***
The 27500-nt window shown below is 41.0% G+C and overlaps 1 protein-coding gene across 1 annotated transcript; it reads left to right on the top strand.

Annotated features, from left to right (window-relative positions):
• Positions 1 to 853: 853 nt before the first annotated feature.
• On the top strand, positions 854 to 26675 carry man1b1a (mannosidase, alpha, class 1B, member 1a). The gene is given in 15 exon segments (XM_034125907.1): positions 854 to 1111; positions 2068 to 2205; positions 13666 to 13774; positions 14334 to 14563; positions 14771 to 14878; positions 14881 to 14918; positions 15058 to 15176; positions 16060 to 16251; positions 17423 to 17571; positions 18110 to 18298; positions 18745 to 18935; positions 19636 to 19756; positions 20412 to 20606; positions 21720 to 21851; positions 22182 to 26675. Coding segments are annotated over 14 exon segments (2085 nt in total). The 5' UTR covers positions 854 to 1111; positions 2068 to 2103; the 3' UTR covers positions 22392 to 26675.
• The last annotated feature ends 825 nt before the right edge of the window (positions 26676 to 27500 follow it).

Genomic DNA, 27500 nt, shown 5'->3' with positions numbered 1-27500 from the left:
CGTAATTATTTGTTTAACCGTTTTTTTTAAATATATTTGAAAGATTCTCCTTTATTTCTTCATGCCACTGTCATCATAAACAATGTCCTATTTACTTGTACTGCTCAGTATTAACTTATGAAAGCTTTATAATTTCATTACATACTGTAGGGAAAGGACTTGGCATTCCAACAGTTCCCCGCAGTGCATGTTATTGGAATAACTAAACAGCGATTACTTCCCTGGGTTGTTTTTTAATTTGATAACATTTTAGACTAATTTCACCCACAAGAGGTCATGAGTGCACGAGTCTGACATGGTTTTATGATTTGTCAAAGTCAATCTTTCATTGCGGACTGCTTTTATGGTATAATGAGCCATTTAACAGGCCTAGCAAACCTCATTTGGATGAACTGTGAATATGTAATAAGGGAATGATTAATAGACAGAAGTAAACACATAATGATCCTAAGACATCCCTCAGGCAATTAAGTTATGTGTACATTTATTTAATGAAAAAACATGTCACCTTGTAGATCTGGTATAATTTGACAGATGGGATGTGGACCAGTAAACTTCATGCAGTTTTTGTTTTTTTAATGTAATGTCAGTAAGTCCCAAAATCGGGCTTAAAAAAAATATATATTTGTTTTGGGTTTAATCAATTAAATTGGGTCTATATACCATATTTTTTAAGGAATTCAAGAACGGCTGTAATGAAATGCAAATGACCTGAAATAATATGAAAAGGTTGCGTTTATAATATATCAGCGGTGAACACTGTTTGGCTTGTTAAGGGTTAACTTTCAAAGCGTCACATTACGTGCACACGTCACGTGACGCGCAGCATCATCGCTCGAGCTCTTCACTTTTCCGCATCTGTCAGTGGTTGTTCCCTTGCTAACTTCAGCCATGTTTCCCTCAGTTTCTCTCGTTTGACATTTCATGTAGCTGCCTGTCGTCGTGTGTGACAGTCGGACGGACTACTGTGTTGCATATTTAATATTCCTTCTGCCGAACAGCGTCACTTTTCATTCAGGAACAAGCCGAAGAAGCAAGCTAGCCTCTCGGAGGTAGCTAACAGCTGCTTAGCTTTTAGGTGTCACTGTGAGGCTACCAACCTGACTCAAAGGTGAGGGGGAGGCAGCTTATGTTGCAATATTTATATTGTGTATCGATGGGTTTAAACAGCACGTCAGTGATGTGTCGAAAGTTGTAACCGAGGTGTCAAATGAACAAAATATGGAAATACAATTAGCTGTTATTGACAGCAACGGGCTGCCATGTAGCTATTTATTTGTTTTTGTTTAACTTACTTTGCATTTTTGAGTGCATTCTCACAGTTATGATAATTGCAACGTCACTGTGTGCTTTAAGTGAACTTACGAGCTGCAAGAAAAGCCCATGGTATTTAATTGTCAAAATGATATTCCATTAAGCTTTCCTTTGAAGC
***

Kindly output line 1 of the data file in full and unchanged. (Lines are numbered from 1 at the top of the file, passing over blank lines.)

The 27500-nt window shown below is 41.0% G+C and overlaps 1 protein-coding gene across 1 annotated transcript; it reads left to right on the top strand.